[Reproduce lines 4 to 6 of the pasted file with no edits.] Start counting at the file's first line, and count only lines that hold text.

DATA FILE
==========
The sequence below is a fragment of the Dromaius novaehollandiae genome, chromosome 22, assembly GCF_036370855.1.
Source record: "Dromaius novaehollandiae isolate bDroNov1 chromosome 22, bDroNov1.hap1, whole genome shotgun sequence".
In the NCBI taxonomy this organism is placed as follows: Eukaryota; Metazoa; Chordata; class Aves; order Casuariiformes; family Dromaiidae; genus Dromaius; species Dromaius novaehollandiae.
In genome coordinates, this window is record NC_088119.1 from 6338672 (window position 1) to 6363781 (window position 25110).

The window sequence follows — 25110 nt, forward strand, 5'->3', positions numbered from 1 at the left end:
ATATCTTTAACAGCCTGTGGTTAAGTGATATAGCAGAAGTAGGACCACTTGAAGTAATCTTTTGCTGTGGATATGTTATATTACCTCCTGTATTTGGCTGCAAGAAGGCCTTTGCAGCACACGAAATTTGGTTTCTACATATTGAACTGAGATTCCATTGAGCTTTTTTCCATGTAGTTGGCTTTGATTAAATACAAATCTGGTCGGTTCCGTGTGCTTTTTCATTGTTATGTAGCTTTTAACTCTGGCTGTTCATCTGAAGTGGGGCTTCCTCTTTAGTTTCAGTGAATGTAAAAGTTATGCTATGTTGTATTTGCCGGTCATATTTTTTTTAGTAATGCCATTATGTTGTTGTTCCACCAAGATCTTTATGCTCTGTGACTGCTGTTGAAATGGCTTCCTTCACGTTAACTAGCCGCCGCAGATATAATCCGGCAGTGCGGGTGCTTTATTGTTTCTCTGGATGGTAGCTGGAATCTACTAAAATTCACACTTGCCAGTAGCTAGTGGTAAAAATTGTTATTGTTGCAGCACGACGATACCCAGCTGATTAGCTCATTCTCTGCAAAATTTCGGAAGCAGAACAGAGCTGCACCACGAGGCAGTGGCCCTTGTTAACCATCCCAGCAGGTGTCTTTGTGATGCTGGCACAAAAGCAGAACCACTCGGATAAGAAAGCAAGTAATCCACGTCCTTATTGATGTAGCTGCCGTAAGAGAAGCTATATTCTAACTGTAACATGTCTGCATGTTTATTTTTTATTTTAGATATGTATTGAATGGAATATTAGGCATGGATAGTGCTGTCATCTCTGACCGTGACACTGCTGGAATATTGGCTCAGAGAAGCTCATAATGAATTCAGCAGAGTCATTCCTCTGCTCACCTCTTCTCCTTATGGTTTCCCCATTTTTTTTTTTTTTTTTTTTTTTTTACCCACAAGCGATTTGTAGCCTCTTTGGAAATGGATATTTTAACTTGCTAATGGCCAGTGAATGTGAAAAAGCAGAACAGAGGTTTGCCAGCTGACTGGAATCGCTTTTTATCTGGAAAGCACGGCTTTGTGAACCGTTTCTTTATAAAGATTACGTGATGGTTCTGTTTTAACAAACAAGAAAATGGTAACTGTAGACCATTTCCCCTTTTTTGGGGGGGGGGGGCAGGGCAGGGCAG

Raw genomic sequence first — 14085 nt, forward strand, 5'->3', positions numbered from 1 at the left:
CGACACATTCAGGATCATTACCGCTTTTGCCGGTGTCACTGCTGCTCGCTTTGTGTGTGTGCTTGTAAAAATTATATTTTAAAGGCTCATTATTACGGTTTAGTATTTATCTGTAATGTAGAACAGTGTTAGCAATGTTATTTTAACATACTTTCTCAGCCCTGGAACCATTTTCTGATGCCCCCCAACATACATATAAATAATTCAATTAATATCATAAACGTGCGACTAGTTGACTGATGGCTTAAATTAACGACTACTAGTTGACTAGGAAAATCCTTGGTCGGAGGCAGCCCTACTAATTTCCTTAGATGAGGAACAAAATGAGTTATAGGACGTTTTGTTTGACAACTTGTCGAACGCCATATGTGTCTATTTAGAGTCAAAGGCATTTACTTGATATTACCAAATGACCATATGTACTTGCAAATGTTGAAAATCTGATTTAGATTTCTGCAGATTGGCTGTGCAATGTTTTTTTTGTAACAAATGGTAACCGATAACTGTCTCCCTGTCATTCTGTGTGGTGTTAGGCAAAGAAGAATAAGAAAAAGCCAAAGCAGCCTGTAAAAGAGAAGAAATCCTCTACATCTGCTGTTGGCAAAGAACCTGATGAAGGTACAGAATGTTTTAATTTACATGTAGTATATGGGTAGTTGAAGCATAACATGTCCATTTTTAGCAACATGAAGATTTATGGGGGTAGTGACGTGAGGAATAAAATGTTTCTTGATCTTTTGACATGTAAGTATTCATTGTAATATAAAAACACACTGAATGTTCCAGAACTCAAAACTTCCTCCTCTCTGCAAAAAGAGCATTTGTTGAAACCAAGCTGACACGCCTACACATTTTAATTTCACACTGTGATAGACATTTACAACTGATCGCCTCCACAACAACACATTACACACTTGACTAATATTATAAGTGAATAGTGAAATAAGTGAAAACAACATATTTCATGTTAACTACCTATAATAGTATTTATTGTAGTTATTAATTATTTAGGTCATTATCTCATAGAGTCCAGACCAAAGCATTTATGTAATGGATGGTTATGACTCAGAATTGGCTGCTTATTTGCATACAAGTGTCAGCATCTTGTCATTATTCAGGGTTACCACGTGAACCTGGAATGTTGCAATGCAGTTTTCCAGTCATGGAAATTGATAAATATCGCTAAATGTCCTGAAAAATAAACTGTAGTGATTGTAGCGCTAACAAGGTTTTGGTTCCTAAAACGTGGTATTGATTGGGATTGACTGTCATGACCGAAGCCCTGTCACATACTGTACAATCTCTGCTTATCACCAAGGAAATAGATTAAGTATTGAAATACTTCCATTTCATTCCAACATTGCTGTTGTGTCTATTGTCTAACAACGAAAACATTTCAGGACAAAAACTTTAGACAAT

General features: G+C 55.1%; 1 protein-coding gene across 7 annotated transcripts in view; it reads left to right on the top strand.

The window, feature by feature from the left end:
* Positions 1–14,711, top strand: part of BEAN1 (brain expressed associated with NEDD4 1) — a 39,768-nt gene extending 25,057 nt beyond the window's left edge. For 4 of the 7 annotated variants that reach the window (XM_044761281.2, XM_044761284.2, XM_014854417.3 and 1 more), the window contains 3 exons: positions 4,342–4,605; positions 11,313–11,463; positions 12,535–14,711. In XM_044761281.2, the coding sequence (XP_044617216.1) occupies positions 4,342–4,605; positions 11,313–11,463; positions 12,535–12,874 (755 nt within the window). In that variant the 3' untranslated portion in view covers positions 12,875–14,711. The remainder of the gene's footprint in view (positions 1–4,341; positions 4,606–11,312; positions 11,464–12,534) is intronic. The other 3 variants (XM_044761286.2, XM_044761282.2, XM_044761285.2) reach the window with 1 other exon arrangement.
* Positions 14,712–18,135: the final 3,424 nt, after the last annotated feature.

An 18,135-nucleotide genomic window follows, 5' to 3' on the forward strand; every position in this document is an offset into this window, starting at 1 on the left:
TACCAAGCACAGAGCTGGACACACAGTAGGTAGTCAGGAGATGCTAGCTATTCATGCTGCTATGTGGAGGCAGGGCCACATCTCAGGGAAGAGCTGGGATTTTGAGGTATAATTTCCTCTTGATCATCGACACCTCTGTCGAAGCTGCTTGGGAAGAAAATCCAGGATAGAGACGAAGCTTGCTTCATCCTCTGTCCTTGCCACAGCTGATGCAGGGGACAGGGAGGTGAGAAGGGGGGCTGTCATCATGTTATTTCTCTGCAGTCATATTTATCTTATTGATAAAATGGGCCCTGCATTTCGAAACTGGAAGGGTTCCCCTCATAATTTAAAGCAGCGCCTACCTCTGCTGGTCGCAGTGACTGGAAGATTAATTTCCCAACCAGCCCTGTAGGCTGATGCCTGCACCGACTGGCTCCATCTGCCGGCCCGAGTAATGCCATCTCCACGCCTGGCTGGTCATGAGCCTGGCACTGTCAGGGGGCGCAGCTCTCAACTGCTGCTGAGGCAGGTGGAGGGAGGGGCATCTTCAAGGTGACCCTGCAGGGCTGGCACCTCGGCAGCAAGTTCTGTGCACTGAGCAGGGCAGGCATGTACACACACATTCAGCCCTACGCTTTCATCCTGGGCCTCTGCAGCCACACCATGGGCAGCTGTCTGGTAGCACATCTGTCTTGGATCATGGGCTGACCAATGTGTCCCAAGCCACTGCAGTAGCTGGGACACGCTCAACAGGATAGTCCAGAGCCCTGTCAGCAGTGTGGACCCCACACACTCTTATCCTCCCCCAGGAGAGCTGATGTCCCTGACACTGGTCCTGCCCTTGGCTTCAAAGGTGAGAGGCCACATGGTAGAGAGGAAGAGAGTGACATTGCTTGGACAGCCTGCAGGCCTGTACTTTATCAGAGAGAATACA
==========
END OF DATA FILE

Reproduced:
In genome coordinates, this window is record NC_088119.1 from 6338672 (window position 1) to 6363781 (window position 25110).

The window sequence follows — 25110 nt, forward strand, 5'->3', positions numbered from 1 at the left end:
ATATCTTTAACAGCCTGTGGTTAAGTGATATAGCAGAAGTAGGACCACTTGAAGTAATCTTTTGCTGTGGATATGTTATATTACCTCCTGTATTTGGCTGCAAGAAGGCCTTTGCAGCACACGAAATTTGGTTTCTACATATTGAACTGAGATTCCATTGAGCTTTTTTCCATGTAGTTGGCTTTGATTAAATACAAATCTGGTCGGTTCCGTGTGCTTTTTCATTGTTATGTAGCTTTTAACTCTGGCTGTTCATCTGAAGTGGGGCTTCCTCTTTAGTTTCAGTGAATGTAAAAGTTATGCTATGTTGTATTTGCCGGTCATATTTTTTTTAGTAATGCCATTATGTTGTTGTTCCACCAAGATCTTTATGCTCTGTGACTGCTGTTGAAATGGCTTCCTTCACGTTAACTAGCCGCCGCAGATATAATCCGGCAGTGCGGGTGCTTTATTGTTTCTCTGGATGGTAGCTGGAATCTACTAAAATTCACACTTGCCAGTAGCTAGTGGTAAAAATTGTTATTGTTGCAGCACGACGATACCCAGCTGATTAGCTCATTCTCTGCAAAATTTCGGAAGCAGAACAGAGCTGCACCACGAGGCAGTGGCCCTTGTTAACCATCCCAGCAGGTGTCTTTGTGATGCTGGCACAAAAGCAGAACCACTCGGATAAGAAAGCAAGTAATCCACGTCCTTATTGATGTAGCTGCCGTAAGAGAAGCTATATTCTAACTGTAACATGTCTGCATGTTTATTTTTTATTTTAGATATGTATTGAATGGAATATTAGGCATGGATAGTGCTGTCATCTCTGACCGTGACACTGCTGGAATATTGGCTCAGAGAAGCTCATAATGAATTCAGCAGAGTCATTCCTCTGCTCACCTCTTCTCCTTATGGTTTCCCCATTTTTTTTTTTTTTTTTTTTTTTTTACCCACAAGCGATTTGTAGCCTCTTTGGAAATGGATATTTTAACTTGCTAATGGCCAGTGAATGTGAAAAAGCAGAACAGAGGTTTGCCAGCTGACTGGAATCGCTTTTTATCTGGAAAGCACGGCTTTGTGAACCGTTTCTTTATAAAGATTACGTGATGGTTCTGTTTTAACAAACAAGAAAATGGTAACTGTAGACCATTTCCCCTTTTTTGGGGGGGGGGGGCAGGGCAGGGCAG